So - The Bank Says Your Deposit is Missing?

 The following article appears in the publication - Retail Crime, Security, and Loss Prevention: An Encyclopedic Reference . Published by: Butterworth-Heinemann (February 28, 2008) Authors: Charles Sennewald & John Christman. Your bank deposit...


How long do you keep your deposit trash?
Most bank policies require branches to secure and retain their deposit verification trash for seven to ten days. If you find they have not followed their own internal policy you have an excellent chance of getting deposit credited.

When is the last time a physical inspection of your drop box was made?
Many times the deposit does not slide into the secured bank portion of the drop box; it's still in the bottom drop box. A bank, in the Boston area, advised that it would cost $1000 to have the drop box dismantled to see if our six missing deposits were still in the box. (The actual cost to the bank to dismantle and inspect the box was $70). They stated that if the deposits were found they would pay the costs - if not my company would be charged. After opening the drop box the deposits, all six, were found. The practice of charging customers to dismantle the deposit drop box is becoming more popular with banks. The charge of $1,000 is the highest I have encountered. Usually the cost, if any, is around $65. If a bank wants to charge for a deposit box inspection it’s to discourage you from having them do it. If you have developed a solid business relationship with the bank manager there should be no charge.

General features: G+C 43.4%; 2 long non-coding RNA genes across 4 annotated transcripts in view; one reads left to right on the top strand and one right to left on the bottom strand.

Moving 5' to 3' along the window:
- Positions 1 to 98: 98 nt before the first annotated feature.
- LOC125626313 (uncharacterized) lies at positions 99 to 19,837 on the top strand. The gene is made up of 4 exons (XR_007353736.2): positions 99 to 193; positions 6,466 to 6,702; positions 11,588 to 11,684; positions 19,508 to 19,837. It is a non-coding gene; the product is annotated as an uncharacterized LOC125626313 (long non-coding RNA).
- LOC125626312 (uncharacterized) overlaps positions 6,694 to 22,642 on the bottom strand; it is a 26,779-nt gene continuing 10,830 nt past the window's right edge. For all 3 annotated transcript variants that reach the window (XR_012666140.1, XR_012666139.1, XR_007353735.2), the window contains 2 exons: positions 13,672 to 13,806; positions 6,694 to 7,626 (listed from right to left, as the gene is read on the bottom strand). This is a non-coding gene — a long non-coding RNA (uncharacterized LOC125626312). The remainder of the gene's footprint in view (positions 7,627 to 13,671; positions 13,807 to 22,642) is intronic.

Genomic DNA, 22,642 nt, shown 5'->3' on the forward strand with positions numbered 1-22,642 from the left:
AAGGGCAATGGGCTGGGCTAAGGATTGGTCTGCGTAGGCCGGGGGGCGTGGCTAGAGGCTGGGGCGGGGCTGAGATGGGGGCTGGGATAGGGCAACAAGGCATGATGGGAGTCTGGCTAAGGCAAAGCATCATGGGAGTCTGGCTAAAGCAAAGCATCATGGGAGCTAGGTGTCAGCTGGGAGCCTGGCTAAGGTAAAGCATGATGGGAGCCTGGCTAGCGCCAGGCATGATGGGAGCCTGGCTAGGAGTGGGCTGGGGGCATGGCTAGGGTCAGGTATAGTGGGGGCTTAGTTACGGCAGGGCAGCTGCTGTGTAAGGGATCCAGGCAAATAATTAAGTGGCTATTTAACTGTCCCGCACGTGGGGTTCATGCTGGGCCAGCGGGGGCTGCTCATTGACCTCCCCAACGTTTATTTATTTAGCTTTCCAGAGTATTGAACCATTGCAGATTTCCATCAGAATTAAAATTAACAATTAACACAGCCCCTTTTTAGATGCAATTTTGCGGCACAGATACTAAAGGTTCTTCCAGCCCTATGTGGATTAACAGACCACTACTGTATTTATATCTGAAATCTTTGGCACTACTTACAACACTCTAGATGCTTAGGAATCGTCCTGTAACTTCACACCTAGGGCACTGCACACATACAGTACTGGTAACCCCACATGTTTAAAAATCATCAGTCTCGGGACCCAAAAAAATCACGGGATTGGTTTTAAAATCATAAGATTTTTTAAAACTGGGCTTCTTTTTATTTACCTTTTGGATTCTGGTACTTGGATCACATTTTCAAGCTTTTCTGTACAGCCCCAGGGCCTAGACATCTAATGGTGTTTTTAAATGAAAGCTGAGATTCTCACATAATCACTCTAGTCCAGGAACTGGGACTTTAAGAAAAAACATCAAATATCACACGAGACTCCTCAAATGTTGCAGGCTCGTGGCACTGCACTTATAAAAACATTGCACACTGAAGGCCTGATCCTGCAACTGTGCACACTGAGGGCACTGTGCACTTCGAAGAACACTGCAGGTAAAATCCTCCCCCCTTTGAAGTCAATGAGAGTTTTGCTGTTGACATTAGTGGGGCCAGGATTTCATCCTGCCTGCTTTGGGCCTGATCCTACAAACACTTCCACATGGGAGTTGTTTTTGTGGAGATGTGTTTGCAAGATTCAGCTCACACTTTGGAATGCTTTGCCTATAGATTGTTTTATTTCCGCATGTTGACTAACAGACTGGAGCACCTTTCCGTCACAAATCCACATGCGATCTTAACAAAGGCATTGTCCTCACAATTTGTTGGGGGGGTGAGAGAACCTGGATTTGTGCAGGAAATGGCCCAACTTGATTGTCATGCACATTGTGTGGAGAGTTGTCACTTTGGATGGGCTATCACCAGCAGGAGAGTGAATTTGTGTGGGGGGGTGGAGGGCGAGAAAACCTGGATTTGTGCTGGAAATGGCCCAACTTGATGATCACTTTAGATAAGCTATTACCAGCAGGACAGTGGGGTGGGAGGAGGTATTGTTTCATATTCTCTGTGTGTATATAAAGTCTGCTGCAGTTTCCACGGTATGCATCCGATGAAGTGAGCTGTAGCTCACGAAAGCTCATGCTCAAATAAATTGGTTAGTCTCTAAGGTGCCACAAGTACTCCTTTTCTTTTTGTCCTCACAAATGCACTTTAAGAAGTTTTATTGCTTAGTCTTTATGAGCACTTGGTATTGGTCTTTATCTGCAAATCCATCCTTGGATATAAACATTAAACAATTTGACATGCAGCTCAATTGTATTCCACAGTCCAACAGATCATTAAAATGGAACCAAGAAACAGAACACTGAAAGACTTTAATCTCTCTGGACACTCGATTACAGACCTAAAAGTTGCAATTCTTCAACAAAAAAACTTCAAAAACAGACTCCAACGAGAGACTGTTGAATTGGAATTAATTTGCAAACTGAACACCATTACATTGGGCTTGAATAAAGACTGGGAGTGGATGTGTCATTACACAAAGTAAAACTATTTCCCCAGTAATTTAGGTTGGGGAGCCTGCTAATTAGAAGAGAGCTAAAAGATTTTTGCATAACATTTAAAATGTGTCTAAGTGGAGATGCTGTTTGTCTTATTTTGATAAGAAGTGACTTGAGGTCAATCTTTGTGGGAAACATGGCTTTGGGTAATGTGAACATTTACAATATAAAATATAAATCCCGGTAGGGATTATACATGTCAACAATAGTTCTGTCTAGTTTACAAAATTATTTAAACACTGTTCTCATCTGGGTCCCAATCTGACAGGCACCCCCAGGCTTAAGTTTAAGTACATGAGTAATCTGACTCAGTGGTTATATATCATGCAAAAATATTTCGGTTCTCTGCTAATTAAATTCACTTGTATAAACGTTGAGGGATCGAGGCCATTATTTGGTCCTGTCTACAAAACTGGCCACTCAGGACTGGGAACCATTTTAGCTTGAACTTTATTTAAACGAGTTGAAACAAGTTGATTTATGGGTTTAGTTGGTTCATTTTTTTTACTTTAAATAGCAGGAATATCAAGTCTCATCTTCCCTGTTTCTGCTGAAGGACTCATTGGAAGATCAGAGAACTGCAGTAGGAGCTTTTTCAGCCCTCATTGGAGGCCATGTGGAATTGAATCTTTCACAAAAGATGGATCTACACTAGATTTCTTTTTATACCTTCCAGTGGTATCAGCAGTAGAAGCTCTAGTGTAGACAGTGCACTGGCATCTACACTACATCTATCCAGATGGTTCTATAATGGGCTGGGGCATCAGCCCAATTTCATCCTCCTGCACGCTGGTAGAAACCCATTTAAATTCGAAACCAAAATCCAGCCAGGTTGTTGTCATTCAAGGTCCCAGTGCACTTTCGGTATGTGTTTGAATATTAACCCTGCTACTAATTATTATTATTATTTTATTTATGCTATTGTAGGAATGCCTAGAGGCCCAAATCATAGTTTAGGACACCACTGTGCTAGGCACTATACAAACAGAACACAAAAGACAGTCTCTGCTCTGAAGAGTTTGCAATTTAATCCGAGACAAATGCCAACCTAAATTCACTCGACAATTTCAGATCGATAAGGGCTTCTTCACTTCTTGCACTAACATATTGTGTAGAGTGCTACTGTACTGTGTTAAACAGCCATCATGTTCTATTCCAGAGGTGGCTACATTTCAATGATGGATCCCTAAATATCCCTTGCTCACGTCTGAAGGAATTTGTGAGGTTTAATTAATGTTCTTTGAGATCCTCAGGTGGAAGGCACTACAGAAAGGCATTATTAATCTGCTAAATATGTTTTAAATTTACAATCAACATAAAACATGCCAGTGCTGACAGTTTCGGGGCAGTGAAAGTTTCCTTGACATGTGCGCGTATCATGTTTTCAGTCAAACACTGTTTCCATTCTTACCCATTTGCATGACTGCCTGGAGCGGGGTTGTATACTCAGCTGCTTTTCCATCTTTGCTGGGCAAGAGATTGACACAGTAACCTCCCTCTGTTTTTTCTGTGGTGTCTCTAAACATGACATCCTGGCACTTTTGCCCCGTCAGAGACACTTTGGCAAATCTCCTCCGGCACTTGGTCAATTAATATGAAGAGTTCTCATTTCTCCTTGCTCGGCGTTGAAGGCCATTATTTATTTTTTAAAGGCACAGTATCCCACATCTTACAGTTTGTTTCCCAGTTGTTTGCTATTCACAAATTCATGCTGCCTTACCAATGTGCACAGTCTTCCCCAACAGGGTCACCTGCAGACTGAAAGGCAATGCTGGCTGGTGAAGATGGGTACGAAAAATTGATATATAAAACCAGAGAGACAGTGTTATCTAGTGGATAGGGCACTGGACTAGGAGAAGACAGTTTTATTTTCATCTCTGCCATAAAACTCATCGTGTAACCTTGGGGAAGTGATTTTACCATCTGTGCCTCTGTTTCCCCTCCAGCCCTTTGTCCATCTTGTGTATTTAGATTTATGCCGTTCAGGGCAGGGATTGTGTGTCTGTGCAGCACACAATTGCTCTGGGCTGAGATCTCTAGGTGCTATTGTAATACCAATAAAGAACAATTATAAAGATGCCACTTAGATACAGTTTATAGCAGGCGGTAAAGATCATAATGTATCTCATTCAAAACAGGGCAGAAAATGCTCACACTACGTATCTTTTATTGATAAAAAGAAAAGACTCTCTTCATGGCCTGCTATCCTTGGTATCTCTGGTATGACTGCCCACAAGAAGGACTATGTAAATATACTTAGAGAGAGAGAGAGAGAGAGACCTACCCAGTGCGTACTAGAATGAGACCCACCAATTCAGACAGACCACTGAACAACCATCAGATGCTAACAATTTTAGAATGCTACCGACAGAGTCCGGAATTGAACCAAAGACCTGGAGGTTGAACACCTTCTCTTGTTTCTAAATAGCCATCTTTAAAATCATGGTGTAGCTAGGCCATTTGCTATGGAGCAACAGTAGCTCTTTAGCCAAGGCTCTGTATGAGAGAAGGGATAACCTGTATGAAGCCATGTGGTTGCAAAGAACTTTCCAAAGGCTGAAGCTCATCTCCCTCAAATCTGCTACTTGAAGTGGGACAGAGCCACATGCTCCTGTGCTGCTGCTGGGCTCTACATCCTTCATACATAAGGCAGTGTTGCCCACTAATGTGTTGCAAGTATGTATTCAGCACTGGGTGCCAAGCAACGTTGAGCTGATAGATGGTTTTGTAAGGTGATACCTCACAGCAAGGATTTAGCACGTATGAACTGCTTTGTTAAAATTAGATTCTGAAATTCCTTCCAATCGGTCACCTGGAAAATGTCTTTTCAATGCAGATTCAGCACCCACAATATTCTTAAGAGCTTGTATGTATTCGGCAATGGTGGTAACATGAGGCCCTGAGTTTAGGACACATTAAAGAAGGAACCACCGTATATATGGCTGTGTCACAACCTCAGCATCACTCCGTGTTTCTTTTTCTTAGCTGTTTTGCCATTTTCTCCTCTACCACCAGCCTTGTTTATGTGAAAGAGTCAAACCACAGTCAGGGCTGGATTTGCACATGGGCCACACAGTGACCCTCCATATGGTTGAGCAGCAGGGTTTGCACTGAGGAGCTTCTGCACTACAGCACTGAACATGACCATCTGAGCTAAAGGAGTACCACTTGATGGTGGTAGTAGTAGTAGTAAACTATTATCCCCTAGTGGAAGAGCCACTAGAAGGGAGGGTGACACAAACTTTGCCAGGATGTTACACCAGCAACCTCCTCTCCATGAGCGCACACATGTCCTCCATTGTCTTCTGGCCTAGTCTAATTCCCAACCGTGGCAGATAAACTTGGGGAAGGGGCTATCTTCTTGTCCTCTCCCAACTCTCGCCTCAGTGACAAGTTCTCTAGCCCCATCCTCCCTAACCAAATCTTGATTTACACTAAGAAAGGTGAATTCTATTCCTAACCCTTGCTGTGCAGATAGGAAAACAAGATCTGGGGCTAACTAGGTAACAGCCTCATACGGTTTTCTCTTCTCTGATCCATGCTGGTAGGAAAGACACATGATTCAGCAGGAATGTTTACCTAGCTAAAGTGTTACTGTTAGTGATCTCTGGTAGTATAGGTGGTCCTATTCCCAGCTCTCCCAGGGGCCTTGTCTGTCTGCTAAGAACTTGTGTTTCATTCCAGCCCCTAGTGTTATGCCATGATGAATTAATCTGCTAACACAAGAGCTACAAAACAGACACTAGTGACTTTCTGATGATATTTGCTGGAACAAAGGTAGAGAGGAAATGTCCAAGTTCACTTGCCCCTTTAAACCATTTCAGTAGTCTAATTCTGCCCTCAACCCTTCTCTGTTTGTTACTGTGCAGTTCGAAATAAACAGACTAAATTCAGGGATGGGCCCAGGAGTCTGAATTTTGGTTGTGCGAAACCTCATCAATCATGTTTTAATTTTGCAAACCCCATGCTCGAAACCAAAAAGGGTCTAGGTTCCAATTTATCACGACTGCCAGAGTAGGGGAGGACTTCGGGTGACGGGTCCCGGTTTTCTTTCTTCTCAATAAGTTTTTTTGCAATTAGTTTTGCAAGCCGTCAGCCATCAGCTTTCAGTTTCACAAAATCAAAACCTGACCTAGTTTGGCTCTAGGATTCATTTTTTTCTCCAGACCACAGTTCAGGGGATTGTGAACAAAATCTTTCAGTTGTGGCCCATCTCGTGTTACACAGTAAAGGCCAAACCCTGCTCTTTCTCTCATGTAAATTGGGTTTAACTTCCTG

Involving  the police.
A police report should be made regarding every missing deposit case. Managers have called and confessed to taking deposits after the police have left the store. Just the police showing up and taking an initial report has an effect and tells store staff that you take the matter seriously. Often when talking, by telephone, to the person responsible for making the deposit they ask, Is it really necessary to involve the police? This type of response may indicate the problem is at the store. After having this discussion, managers have called back to say, “I made a mistake.† When the police visit the bank, in response to your complaint to a missing deposit, they ask many of the same questions you do. Often, you will get a call from the bank, after the police leave, telling you, Your company is such a good customer - we don’t know if the deposit was made or not, but we’re going to credit your account. The last thing a bank wants is the police asking questions about their internal operations. It’s not that they have anything to hide; they are just uncomfortable with the whole process.

What can I do?
One of the most important steps you can take to ensure your store's bank deposits are made on a daily basis is collect the bank deposit receipts from the bank daily, or at least every few days. Verify or match the amount on the deposit ticket against your closing report or deposit log. When inclined to do so, employees will steal deposit money when management fails to verify deposits on a regular basis.

Remember - you are the customer.
It is important to remember banks have operational issues, just as your store(s) have. Make the effort to contact and introduce yourself to your banking officials, they are there to help you solve your issues. In the rare instance where a bank branch is unwilling to cooperate, contact their security department. You should receive immediate attention to your problem. In one case, a bank’s deposit box had a loose screw on the inside. The screw, protruding about one-half inch, was in danger of snaring the plastic deposit bags as they traveled down the chute. The store manager contacted the bank manager several times about the screw, and his efforts were ignored. After the store manager contacted the bank’s security department, the deposit box was repaired on the day of his telephone call. I can't say this enough - you're  the customer.  

Curtis Baillie, Principal Consultant - www.SecurityConsultingStrategies.com